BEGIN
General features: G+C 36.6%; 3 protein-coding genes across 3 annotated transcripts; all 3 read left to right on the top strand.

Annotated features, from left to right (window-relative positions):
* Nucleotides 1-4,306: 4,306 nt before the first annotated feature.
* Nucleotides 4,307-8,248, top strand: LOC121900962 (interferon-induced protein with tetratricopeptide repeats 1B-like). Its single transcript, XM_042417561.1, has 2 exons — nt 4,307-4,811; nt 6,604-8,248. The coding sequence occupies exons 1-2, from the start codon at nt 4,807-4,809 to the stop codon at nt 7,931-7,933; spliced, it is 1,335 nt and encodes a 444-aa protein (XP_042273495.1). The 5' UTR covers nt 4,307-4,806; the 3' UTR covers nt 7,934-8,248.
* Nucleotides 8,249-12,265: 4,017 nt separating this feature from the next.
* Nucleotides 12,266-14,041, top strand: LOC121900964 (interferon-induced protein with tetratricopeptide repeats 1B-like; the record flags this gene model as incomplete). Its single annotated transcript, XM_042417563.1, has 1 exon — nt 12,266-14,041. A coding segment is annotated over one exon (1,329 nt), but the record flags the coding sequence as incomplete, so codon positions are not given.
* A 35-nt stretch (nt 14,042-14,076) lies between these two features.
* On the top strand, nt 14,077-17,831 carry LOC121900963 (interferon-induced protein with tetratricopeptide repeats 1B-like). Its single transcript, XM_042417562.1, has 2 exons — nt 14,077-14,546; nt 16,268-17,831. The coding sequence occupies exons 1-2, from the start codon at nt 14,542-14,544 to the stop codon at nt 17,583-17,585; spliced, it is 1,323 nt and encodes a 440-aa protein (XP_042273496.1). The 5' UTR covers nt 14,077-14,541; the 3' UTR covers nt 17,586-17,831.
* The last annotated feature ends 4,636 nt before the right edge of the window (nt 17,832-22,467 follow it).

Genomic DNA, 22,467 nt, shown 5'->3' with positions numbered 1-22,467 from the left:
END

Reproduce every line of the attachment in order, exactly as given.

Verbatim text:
General features: G+C 36.6%; 3 protein-coding genes across 3 annotated transcripts; all 3 read left to right on the top strand.

Annotated features, from left to right (window-relative positions):
* Nucleotides 1-4,306: 4,306 nt before the first annotated feature.
* Nucleotides 4,307-8,248, top strand: LOC121900962 (interferon-induced protein with tetratricopeptide repeats 1B-like). Its single transcript, XM_042417561.1, has 2 exons — nt 4,307-4,811; nt 6,604-8,248. The coding sequence occupies exons 1-2, from the start codon at nt 4,807-4,809 to the stop codon at nt 7,931-7,933; spliced, it is 1,335 nt and encodes a 444-aa protein (XP_042273495.1). The 5' UTR covers nt 4,307-4,806; the 3' UTR covers nt 7,934-8,248.
* Nucleotides 8,249-12,265: 4,017 nt separating this feature from the next.
* Nucleotides 12,266-14,041, top strand: LOC121900964 (interferon-induced protein with tetratricopeptide repeats 1B-like; the record flags this gene model as incomplete). Its single annotated transcript, XM_042417563.1, has 1 exon — nt 12,266-14,041. A coding segment is annotated over one exon (1,329 nt), but the record flags the coding sequence as incomplete, so codon positions are not given.
* A 35-nt stretch (nt 14,042-14,076) lies between these two features.
* On the top strand, nt 14,077-17,831 carry LOC121900963 (interferon-induced protein with tetratricopeptide repeats 1B-like). Its single transcript, XM_042417562.1, has 2 exons — nt 14,077-14,546; nt 16,268-17,831. The coding sequence occupies exons 1-2, from the start codon at nt 14,542-14,544 to the stop codon at nt 17,583-17,585; spliced, it is 1,323 nt and encodes a 440-aa protein (XP_042273496.1). The 5' UTR covers nt 14,077-14,541; the 3' UTR covers nt 17,586-17,831.
* The last annotated feature ends 4,636 nt before the right edge of the window (nt 17,832-22,467 follow it).

Genomic DNA, 22,467 nt, shown 5'->3' with positions numbered 1-22,467 from the left: